If you’re tempted to skip oiling your timber deck, think again – oiling provides essential protection from sun, wind and rain which can easily cause long-term damage. Decking oil is a must to ensure your deck both looks fantastic and stays structurally sound for many years to come. But what is the best technique to use when applying oil to your timber deck?
Making the deck oiling process quick and headache-free comes down to selecting the right tools and oils for the job. And with re-application needed every six to twelve months, it’s well worth learning the fastest way to oil a timber deck without compromising on the results.
Want to know the secret to oiling your deck in a single day? Read on to learn the best techniques for fast, effective deck oiling.
Is It Best To Oil Decking Quickly Or Thoroughly?
Decking oil is well-suited to a quick application – as the oils are designed to penetrate the timber, there’s no need to work it in manually or spread the oil too thinly. Of course, you’ll want to make sure all regions of your deck are covered to ensure all-round protection and an even colour, but the application process doesn’t need to be too fiddly.
It’s best to apply your decking oil in long, steady strokes along each board or section – don’t rush the application, or the finish may be uneven, but don’t linger either. Think controlled, smooth movements, and use breaks in the timber boards as natural stopping points. The oil will absorb on its own, so avoid going back and forth to rub the oil into the wood, or you may end up with marks once the oil dries.
However, when it comes to deck oiling, it’s important not to skimp on one crucial step – cleaning your deck thoroughly before you apply oil. Any dust, dirt or grime left on the timber will keep the oil from soaking in and may ruin the look of your deck completely.
Always clean your deck with a sugar soap solution or specialised deck cleaning product and a stiff decking brush, then hose thoroughly and dry before applying an oil or treatment to your deck. If you’re working with older timber, using a deck cleaning solution will help strip back greyed wood and any previously applied treatments before oiling it anew.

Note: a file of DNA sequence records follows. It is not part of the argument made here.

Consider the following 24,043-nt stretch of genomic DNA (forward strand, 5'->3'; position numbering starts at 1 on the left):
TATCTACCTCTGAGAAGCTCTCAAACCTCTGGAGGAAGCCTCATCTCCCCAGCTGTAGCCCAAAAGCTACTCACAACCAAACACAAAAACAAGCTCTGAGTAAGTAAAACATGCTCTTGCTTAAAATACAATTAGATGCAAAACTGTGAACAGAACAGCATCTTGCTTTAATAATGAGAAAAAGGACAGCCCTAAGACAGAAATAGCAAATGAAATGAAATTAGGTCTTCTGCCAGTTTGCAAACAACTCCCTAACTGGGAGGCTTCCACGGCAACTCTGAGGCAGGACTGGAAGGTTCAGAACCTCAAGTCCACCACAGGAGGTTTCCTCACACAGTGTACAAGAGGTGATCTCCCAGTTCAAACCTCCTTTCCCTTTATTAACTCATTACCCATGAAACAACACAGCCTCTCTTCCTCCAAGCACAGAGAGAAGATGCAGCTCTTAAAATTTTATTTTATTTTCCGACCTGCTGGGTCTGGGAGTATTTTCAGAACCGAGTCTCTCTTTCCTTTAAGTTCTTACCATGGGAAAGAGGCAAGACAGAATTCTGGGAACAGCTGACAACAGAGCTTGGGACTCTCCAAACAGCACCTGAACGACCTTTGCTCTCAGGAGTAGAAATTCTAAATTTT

Should I Let Decking Oil Dry Between Coats?
Decking oil should always be left to dry before recoating, or the wood will be unable to properly absorb the treatment. However, the recoat time is typically far less than the time it takes to dry completely, and the instructions for your chosen decking oil should specify both dry time and recoat time.
For the second coat, use less oil than the first and soak up any excess with a cotton cloth to reduce drying time. With decking oil, two coats are usually sufficient, but a third coat can be applied for longer-lasting protection.
It can take up to seven days after application for a decking oil to be fully cured, but the deck will be functionally dry well before this.
What Decking Oils Have The Fastest Drying Time?
Colour and finish are important considerations when choosing a decking oil, but that doesn’t mean you should disregard quality or drying time when making your final selection. Some traditional decking products can require 1 to 5 days between coats, so be sure the drying speed fits into your project timeline.
While it may sound like a contradiction, there are many water-based decking oils on the market boasting greater longevity and a much quicker dry time compared to oil-based options. If speed is a priority, it’s worth looking into a water-based decking oil to find out if it’s suitable for your variety of timber.